The White House defense of its management comes just a week before midterm elections. And while new polls show that seven out of 10 of those surveyed are confident that the federal government can prevent a national epidemic of Ebola, more than half believe the government's ability to deal with the country's problems in general has gotten worse.

The virus has made its way into the final weeks of the campaign, with Republicans portraying the federal response as inadequate. "You have two governors of two very populous states saying, `No, I'm going to protect my citizens in a way that we think is appropriate with a quarantine,'" Republican Sen. Pat Roberts, who is struggling in his re-election bid in Kansas, said on Fox News. "Then you have the federal government coming in and changing their entire policy about every few days, there's no trust there."

James Pfiffner, a professor of government at George Mason University, said presidential decisions are inevitable targets during an election season. "The media and the public always want immediate decisions, when it may be wise to wait until the president knows more before making an important decision," he said.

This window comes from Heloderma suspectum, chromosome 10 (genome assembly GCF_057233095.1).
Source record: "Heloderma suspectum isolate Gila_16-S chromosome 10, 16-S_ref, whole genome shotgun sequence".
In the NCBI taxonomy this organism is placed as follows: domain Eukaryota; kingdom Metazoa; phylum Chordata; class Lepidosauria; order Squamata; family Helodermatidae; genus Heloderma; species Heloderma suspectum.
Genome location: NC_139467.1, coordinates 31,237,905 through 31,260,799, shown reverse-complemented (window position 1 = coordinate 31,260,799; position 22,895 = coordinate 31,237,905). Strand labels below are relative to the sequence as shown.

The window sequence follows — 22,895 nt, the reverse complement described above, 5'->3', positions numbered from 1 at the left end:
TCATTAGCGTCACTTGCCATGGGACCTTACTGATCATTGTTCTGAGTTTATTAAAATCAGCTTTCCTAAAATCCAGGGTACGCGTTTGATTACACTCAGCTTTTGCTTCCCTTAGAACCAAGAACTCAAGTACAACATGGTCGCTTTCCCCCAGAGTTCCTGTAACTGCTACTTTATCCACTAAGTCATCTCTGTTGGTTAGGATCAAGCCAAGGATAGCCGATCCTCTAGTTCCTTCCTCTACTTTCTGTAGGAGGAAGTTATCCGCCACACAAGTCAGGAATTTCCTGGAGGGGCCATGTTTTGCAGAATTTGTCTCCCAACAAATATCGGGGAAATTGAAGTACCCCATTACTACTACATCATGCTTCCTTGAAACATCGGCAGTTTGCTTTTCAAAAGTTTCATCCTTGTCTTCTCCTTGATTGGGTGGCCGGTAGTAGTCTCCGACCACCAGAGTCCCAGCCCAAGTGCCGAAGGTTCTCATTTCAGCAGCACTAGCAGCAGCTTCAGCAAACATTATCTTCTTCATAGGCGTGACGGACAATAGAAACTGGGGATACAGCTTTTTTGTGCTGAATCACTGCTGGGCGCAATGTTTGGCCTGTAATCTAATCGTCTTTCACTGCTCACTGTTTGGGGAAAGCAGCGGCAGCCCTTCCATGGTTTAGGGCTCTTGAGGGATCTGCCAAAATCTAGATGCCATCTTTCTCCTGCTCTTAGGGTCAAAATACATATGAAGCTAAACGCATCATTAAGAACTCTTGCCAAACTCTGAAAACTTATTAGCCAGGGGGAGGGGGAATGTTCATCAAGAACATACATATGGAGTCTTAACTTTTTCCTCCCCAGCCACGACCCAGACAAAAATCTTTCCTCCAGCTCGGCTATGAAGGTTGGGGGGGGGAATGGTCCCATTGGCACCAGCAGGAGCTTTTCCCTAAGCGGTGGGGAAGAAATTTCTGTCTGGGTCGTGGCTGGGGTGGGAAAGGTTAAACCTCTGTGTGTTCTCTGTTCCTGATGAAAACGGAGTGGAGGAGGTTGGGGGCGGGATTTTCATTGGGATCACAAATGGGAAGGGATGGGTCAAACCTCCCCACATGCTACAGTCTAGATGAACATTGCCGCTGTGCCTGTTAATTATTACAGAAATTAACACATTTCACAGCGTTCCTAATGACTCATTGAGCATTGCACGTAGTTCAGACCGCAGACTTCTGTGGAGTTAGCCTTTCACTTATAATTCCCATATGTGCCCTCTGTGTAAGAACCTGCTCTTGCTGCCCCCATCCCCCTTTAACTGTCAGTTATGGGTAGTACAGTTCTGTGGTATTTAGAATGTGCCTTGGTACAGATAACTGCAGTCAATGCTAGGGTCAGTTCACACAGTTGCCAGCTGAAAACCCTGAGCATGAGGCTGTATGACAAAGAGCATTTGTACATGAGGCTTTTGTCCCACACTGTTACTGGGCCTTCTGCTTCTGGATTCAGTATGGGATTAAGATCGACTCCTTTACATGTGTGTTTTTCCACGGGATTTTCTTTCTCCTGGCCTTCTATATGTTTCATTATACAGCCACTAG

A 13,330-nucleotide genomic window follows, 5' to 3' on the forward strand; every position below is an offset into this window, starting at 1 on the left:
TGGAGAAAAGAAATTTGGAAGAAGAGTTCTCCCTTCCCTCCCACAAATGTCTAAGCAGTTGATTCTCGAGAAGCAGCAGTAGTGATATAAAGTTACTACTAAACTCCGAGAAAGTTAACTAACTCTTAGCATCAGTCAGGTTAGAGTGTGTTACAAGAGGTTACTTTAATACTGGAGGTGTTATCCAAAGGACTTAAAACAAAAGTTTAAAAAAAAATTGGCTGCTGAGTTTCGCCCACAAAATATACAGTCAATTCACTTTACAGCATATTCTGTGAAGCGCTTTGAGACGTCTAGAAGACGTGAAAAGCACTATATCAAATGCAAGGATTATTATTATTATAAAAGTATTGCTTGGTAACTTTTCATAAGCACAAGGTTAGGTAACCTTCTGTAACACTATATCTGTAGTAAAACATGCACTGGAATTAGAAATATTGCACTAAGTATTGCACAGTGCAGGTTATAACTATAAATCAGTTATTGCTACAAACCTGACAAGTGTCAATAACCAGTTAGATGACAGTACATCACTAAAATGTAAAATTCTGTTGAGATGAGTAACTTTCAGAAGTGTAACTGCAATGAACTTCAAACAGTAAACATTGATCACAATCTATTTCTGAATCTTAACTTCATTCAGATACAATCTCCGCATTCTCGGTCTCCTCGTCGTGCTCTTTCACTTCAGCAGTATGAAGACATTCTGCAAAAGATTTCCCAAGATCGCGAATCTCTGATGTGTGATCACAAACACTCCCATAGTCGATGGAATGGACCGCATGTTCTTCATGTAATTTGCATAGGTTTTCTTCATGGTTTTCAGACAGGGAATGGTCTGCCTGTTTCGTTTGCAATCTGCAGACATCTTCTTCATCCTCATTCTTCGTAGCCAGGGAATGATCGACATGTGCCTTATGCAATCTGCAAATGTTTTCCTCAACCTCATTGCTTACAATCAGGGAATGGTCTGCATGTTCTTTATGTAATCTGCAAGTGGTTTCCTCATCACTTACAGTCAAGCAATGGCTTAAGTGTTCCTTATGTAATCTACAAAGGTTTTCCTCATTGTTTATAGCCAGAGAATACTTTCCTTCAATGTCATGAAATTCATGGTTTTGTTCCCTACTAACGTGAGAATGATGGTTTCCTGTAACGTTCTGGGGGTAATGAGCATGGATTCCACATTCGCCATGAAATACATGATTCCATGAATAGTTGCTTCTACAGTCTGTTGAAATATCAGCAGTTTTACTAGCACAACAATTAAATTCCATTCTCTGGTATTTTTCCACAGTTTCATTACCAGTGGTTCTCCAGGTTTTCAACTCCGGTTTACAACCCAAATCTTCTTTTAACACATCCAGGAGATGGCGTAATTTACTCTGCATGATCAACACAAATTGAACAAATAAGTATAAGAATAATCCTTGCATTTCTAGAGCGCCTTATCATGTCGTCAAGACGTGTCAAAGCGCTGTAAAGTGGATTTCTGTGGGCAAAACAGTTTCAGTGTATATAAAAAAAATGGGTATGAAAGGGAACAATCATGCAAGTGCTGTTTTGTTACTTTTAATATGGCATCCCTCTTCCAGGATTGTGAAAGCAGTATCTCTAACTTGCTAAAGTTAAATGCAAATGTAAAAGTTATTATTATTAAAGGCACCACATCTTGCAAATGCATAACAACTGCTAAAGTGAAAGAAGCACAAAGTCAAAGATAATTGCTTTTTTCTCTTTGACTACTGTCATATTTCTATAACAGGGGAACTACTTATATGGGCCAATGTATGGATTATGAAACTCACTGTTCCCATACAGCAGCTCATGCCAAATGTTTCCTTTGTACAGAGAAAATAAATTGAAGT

Others say Obama's deliberative style leaves him open to criticism.

"He is a person who likes scientific evidence or other evidence when he makes a decision and goes forward with it," said James Thurber, political scientists at American University who has written about Obama's decision making. "It's not inspirational. Sometimes you have MEGO - My Eyes Glaze Over."

Yet others blame an insular White House that is too centralized to distribute decision making to Cabinet officials. Shirley Anne Warshaw, a presidential expert at Gettysburg College, said Obama's decision to select Klain was a capitulation to Republican criticism that should have been avoided.

"Ron Klain is a great guy, smart, couldn't be a better guy," she said. "But to have any Ebola czar is huge mistake. This says we lack confidence in our own HHS, in our public health system."

 

  Huntington Beach News